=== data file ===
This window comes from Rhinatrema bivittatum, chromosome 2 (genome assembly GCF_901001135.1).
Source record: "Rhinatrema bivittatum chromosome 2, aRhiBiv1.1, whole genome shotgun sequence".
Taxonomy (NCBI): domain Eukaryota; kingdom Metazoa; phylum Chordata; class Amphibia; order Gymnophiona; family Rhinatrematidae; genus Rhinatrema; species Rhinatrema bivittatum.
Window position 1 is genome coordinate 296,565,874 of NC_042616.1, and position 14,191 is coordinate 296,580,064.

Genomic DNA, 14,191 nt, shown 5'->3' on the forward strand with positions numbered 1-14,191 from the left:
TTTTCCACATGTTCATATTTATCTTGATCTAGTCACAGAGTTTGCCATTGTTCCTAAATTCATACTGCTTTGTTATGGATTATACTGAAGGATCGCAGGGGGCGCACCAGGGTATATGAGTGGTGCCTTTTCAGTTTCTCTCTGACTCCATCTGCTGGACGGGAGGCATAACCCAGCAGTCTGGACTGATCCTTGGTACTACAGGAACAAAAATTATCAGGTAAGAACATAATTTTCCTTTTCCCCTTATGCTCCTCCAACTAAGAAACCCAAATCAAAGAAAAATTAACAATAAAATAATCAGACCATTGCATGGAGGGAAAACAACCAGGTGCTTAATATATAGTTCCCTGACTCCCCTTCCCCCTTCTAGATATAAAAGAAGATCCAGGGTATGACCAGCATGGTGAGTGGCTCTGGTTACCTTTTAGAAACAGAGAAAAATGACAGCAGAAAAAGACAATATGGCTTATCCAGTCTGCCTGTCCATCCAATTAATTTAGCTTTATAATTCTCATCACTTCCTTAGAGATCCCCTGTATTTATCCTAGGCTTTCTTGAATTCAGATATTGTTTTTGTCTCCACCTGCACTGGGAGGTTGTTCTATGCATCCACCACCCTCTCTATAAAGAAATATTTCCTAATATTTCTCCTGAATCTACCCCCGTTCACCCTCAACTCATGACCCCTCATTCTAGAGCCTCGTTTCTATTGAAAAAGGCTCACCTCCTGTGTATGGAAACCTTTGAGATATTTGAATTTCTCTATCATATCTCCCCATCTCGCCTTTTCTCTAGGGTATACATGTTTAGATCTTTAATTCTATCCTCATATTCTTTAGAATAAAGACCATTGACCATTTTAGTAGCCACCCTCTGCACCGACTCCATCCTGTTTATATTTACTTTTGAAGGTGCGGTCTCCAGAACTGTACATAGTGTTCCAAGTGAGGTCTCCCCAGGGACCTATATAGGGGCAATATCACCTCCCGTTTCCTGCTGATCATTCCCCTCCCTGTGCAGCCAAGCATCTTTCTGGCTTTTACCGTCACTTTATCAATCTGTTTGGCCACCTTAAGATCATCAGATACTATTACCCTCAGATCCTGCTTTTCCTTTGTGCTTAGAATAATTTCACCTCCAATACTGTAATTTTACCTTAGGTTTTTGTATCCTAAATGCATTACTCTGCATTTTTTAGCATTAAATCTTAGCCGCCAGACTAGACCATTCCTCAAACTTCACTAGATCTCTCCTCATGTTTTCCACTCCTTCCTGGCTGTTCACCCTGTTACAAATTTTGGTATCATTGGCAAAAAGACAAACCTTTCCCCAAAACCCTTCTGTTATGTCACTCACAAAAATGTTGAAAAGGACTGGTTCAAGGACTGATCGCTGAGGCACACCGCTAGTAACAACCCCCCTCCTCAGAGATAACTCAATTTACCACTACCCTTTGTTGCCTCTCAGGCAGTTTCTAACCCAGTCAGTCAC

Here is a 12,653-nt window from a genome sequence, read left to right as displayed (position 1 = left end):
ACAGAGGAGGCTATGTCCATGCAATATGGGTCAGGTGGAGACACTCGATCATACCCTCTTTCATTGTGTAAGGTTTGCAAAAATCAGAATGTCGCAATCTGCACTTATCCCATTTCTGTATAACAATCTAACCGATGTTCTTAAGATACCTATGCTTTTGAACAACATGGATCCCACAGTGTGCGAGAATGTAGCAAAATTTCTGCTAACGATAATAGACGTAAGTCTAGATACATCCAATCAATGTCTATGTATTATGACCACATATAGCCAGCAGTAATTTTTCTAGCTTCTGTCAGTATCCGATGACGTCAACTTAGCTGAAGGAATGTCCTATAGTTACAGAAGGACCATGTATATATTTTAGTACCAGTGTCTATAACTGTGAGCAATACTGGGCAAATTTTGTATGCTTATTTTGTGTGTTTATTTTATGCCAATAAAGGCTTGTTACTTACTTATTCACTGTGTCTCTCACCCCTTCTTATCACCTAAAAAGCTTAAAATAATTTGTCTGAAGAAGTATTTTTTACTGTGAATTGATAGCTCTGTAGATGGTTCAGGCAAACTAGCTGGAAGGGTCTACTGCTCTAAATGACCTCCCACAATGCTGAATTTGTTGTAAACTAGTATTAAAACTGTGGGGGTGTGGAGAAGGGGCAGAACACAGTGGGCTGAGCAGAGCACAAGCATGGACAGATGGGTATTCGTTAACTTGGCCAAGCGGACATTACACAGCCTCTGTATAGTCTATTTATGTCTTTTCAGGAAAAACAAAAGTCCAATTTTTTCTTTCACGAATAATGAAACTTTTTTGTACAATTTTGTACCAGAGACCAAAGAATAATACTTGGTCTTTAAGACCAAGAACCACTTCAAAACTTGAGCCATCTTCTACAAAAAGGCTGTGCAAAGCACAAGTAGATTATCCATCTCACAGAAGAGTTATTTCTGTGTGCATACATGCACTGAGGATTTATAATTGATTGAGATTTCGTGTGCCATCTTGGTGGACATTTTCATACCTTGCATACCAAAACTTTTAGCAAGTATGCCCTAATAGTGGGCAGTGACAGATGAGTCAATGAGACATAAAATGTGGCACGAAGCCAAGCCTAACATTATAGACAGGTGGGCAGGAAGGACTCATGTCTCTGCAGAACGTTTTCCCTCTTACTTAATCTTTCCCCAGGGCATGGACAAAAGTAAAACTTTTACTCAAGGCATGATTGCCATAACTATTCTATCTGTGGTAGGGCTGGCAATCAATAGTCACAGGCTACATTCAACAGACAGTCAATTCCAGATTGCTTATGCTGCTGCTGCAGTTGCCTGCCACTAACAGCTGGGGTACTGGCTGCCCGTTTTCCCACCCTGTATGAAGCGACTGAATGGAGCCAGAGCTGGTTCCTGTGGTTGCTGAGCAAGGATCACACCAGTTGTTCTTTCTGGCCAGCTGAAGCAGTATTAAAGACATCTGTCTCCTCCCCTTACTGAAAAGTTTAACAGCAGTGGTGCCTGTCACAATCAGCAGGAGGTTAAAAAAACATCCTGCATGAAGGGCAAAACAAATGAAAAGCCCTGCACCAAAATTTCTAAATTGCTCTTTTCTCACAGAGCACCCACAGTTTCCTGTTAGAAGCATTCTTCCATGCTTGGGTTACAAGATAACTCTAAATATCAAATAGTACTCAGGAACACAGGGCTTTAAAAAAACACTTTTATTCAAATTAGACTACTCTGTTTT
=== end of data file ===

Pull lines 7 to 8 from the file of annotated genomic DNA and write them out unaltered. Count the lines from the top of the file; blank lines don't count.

Here is a 12,653-nt window from a genome sequence, read left to right as displayed (position 1 = left end):
ACAGAGGAGGCTATGTCCATGCAATATGGGTCAGGTGGAGACACTCGATCATACCCTCTTTCATTGTGTAAGGTTTGCAAAAATCAGAATGTCGCAATCTGCACTTATCCCATTTCTGTATAACAATCTAACCGATGTTCTTAAGATACCTATGCTTTTGAACAACATGGATCCCACAGTGTGCGAGAATGTAGCAAAATTTCTGCTAACGATAATAGACGTAAGTCTAGATACATCCAATCAATGTCTATGTATTATGACCACATATAGCCAGCAGTAATTTTTCTAGCTTCTGTCAGTATCCGATGACGTCAACTTAGCTGAAGGAATGTCCTATAGTTACAGAAGGACCATGTATATATTTTAGTACCAGTGTCTATAACTGTGAGCAATACTGGGCAAATTTTGTATGCTTATTTTGTGTGTTTATTTTATGCCAATAAAGGCTTGTTACTTACTTATTCACTGTGTCTCTCACCCCTTCTTATCACCTAAAAAGCTTAAAATAATTTGTCTGAAGAAGTATTTTTTACTGTGAATTGATAGCTCTGTAGATGGTTCAGGCAAACTAGCTGGAAGGGTCTACTGCTCTAAATGACCTCCCACAATGCTGAATTTGTTGTAAACTAGTATTAAAACTGTGGGGGTGTGGAGAAGGGGCAGAACACAGTGGGCTGAGCAGAGCACAAGCATGGACAGATGGGTATTCGTTAACTTGGCCAAGCGGACATTACACAGCCTCTGTATAGTCTATTTATGTCTTTTCAGGAAAAACAAAAGTCCAATTTTTTCTTTCACGAATAATGAAACTTTTTTGTACAATTTTGTACCAGAGACCAAAGAATAATACTTGGTCTTTAAGACCAAGAACCACTTCAAAACTTGAGCCATCTTCTACAAAAAGGCTGTGCAAAGCACAAGTAGATTATCCATCTCACAGAAGAGTTATTTCTGTGTGCATACATGCACTGAGGATTTATAATTGATTGAGATTTCGTGTGCCATCTTGGTGGACATTTTCATACCTTGCATACCAAAACTTTTAGCAAGTATGCCCTAATAGTGGGCAGTGACAGATGAGTCAATGAGACATAAAATGTGGCACGAAGCCAAGCCTAACATTATAGACAGGTGGGCAGGAAGGACTCATGTCTCTGCAGAACGTTTTCCCTCTTACTTAATCTTTCCCCAGGGCATGGACAAAAGTAAAACTTTTACTCAAGGCATGATTGCCATAACTATTCTATCTGTGGTAGGGCTGGCAATCAATAGTCACAGGCTACATTCAACAGACAGTCAATTCCAGATTGCTTATGCTGCTGCTGCAGTTGCCTGCCACTAACAGCTGGGGTACTGGCTGCCCGTTTTCCCACCCTGTATGAAGCGACTGAATGGAGCCAGAGCTGGTTCCTGTGGTTGCTGAGCAAGGATCACACCAGTTGTTCTTTCTGGCCAGCTGAAGCAGTATTAAAGACATCTGTCTCCTCCCCTTACTGAAAAGTTTAACAGCAGTGGTGCCTGTCACAATCAGCAGGAGGTTAAAAAAACATCCTGCATGAAGGGCAAAACAAATGAAAAGCCCTGCACCAAAATTTCTAAATTGCTCTTTTCTCACAGAGCACCCACAGTTTCCTGTTAGAAGCATTCTTCCATGCTTGGGTTACAAGATAACTCTAAATATCAAATAGTACTCAGGAACACAGGGCTTTAAAAAAACACTTTTATTCAAATTAGACTACTCTGTTTT